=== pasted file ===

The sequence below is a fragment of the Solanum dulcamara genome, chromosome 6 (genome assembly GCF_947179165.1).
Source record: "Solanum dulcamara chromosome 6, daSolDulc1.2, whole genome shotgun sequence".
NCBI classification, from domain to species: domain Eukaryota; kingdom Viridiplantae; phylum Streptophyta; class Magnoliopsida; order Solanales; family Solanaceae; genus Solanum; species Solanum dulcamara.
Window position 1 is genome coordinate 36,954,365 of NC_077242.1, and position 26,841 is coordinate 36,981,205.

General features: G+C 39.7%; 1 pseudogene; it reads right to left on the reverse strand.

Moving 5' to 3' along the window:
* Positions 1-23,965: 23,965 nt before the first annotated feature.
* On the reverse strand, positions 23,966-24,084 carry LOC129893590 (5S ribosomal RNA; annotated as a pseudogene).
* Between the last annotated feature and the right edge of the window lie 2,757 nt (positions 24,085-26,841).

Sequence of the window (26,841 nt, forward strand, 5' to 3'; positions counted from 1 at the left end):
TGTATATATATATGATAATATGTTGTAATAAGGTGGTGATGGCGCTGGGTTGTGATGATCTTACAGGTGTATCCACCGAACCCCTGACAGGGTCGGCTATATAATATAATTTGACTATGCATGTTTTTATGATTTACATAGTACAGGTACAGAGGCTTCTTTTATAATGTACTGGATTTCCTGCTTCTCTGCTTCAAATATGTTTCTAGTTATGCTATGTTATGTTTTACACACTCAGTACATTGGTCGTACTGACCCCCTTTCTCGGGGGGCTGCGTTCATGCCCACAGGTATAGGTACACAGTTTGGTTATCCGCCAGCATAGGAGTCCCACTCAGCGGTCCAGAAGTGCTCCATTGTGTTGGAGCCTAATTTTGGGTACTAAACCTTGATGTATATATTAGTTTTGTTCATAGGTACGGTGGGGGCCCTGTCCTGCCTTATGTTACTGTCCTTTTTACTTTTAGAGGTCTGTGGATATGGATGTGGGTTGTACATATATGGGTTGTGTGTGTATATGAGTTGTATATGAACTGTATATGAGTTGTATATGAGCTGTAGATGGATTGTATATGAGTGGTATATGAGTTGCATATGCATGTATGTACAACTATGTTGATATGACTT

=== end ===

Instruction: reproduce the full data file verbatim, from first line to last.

The sequence below is a fragment of the Solanum dulcamara genome, chromosome 6 (genome assembly GCF_947179165.1).
Source record: "Solanum dulcamara chromosome 6, daSolDulc1.2, whole genome shotgun sequence".
NCBI classification, from domain to species: domain Eukaryota; kingdom Viridiplantae; phylum Streptophyta; class Magnoliopsida; order Solanales; family Solanaceae; genus Solanum; species Solanum dulcamara.
Window position 1 is genome coordinate 36,954,365 of NC_077242.1, and position 26,841 is coordinate 36,981,205.

General features: G+C 39.7%; 1 pseudogene; it reads right to left on the reverse strand.

Moving 5' to 3' along the window:
* Positions 1-23,965: 23,965 nt before the first annotated feature.
* On the reverse strand, positions 23,966-24,084 carry LOC129893590 (5S ribosomal RNA; annotated as a pseudogene).
* Between the last annotated feature and the right edge of the window lie 2,757 nt (positions 24,085-26,841).

Sequence of the window (26,841 nt, forward strand, 5' to 3'; positions counted from 1 at the left end):
TGTATATATATATGATAATATGTTGTAATAAGGTGGTGATGGCGCTGGGTTGTGATGATCTTACAGGTGTATCCACCGAACCCCTGACAGGGTCGGCTATATAATATAATTTGACTATGCATGTTTTTATGATTTACATAGTACAGGTACAGAGGCTTCTTTTATAATGTACTGGATTTCCTGCTTCTCTGCTTCAAATATGTTTCTAGTTATGCTATGTTATGTTTTACACACTCAGTACATTGGTCGTACTGACCCCCTTTCTCGGGGGGCTGCGTTCATGCCCACAGGTATAGGTACACAGTTTGGTTATCCGCCAGCATAGGAGTCCCACTCAGCGGTCCAGAAGTGCTCCATTGTGTTGGAGCCTAATTTTGGGTACTAAACCTTGATGTATATATTAGTTTTGTTCATAGGTACGGTGGGGGCCCTGTCCTGCCTTATGTTACTGTCCTTTTTACTTTTAGAGGTCTGTGGATATGGATGTGGGTTGTACATATATGGGTTGTGTGTGTATATGAGTTGTATATGAACTGTATATGAGTTGTATATGAGCTGTAGATGGATTGTATATGAGTGGTATATGAGTTGCATATGCATGTATGTACAACTATGTTGATATGACTT